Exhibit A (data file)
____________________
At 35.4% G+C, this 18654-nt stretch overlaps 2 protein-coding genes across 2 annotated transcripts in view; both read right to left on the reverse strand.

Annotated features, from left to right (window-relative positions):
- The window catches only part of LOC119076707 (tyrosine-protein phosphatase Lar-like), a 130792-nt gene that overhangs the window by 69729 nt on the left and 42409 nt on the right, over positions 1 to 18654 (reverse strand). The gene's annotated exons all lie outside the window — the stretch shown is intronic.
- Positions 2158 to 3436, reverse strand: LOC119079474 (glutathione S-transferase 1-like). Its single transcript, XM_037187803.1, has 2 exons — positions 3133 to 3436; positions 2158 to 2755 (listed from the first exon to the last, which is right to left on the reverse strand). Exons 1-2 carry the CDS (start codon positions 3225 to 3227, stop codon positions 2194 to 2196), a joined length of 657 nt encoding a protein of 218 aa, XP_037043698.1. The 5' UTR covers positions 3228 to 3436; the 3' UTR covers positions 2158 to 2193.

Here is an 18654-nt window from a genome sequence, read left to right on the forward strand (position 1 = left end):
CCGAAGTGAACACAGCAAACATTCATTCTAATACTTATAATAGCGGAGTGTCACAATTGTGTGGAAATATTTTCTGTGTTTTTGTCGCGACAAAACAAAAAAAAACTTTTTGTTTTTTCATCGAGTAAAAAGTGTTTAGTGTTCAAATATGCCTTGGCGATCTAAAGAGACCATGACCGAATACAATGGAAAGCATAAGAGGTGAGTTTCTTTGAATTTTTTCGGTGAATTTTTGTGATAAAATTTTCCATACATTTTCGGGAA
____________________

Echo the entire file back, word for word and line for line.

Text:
At 35.4% G+C, this 18654-nt stretch overlaps 2 protein-coding genes across 2 annotated transcripts in view; both read right to left on the reverse strand.

Annotated features, from left to right (window-relative positions):
- The window catches only part of LOC119076707 (tyrosine-protein phosphatase Lar-like), a 130792-nt gene that overhangs the window by 69729 nt on the left and 42409 nt on the right, over positions 1 to 18654 (reverse strand). The gene's annotated exons all lie outside the window — the stretch shown is intronic.
- Positions 2158 to 3436, reverse strand: LOC119079474 (glutathione S-transferase 1-like). Its single transcript, XM_037187803.1, has 2 exons — positions 3133 to 3436; positions 2158 to 2755 (listed from the first exon to the last, which is right to left on the reverse strand). Exons 1-2 carry the CDS (start codon positions 3225 to 3227, stop codon positions 2194 to 2196), a joined length of 657 nt encoding a protein of 218 aa, XP_037043698.1. The 5' UTR covers positions 3228 to 3436; the 3' UTR covers positions 2158 to 2193.

Here is an 18654-nt window from a genome sequence, read left to right on the forward strand (position 1 = left end):
CCGAAGTGAACACAGCAAACATTCATTCTAATACTTATAATAGCGGAGTGTCACAATTGTGTGGAAATATTTTCTGTGTTTTTGTCGCGACAAAACAAAAAAAAACTTTTTGTTTTTTCATCGAGTAAAAAGTGTTTAGTGTTCAAATATGCCTTGGCGATCTAAAGAGACCATGACCGAATACAATGGAAAGCATAAGAGGTGAGTTTCTTTGAATTTTTTCGGTGAATTTTTGTGATAAAATTTTCCATACATTTTCGGGAA